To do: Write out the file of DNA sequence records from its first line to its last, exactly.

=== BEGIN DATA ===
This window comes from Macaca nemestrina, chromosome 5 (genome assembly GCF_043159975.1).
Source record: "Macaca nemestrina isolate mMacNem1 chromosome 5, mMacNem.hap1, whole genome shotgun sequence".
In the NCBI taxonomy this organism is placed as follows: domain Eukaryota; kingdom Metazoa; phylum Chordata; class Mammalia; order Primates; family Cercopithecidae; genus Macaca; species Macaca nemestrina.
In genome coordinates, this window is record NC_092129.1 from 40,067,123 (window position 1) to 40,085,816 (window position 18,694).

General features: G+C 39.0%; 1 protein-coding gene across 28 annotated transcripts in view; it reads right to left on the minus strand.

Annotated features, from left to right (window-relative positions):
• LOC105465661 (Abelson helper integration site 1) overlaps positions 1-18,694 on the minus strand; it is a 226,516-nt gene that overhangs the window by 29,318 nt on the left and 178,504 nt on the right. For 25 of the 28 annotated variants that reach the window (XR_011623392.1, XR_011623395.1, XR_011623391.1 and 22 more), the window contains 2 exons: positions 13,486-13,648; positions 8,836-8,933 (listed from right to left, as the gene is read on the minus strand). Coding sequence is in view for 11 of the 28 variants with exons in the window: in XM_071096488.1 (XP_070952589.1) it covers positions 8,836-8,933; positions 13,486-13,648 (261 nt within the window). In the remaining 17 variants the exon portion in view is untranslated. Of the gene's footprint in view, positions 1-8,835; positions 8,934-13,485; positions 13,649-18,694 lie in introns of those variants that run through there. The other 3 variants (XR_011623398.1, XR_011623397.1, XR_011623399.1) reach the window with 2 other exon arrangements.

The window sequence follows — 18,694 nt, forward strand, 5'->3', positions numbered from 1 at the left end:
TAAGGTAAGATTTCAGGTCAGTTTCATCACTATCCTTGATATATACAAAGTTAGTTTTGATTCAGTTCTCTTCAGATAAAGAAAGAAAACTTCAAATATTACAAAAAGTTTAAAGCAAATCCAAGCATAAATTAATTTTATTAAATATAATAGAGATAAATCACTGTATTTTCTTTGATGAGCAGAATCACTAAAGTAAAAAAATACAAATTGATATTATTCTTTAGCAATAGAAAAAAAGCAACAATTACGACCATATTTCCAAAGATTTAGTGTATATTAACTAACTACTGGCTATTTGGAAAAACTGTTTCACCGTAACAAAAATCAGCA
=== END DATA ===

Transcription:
This window comes from Macaca nemestrina, chromosome 5 (genome assembly GCF_043159975.1).
Source record: "Macaca nemestrina isolate mMacNem1 chromosome 5, mMacNem.hap1, whole genome shotgun sequence".
In the NCBI taxonomy this organism is placed as follows: domain Eukaryota; kingdom Metazoa; phylum Chordata; class Mammalia; order Primates; family Cercopithecidae; genus Macaca; species Macaca nemestrina.
In genome coordinates, this window is record NC_092129.1 from 40,067,123 (window position 1) to 40,085,816 (window position 18,694).

General features: G+C 39.0%; 1 protein-coding gene across 28 annotated transcripts in view; it reads right to left on the minus strand.

Annotated features, from left to right (window-relative positions):
• LOC105465661 (Abelson helper integration site 1) overlaps positions 1-18,694 on the minus strand; it is a 226,516-nt gene that overhangs the window by 29,318 nt on the left and 178,504 nt on the right. For 25 of the 28 annotated variants that reach the window (XR_011623392.1, XR_011623395.1, XR_011623391.1 and 22 more), the window contains 2 exons: positions 13,486-13,648; positions 8,836-8,933 (listed from right to left, as the gene is read on the minus strand). Coding sequence is in view for 11 of the 28 variants with exons in the window: in XM_071096488.1 (XP_070952589.1) it covers positions 8,836-8,933; positions 13,486-13,648 (261 nt within the window). In the remaining 17 variants the exon portion in view is untranslated. Of the gene's footprint in view, positions 1-8,835; positions 8,934-13,485; positions 13,649-18,694 lie in introns of those variants that run through there. The other 3 variants (XR_011623398.1, XR_011623397.1, XR_011623399.1) reach the window with 2 other exon arrangements.

The window sequence follows — 18,694 nt, forward strand, 5'->3', positions numbered from 1 at the left end:
TAAGGTAAGATTTCAGGTCAGTTTCATCACTATCCTTGATATATACAAAGTTAGTTTTGATTCAGTTCTCTTCAGATAAAGAAAGAAAACTTCAAATATTACAAAAAGTTTAAAGCAAATCCAAGCATAAATTAATTTTATTAAATATAATAGAGATAAATCACTGTATTTTCTTTGATGAGCAGAATCACTAAAGTAAAAAAATACAAATTGATATTATTCTTTAGCAATAGAAAAAAAGCAACAATTACGACCATATTTCCAAAGATTTAGTGTATATTAACTAACTACTGGCTATTTGGAAAAACTGTTTCACCGTAACAAAAATCAGCA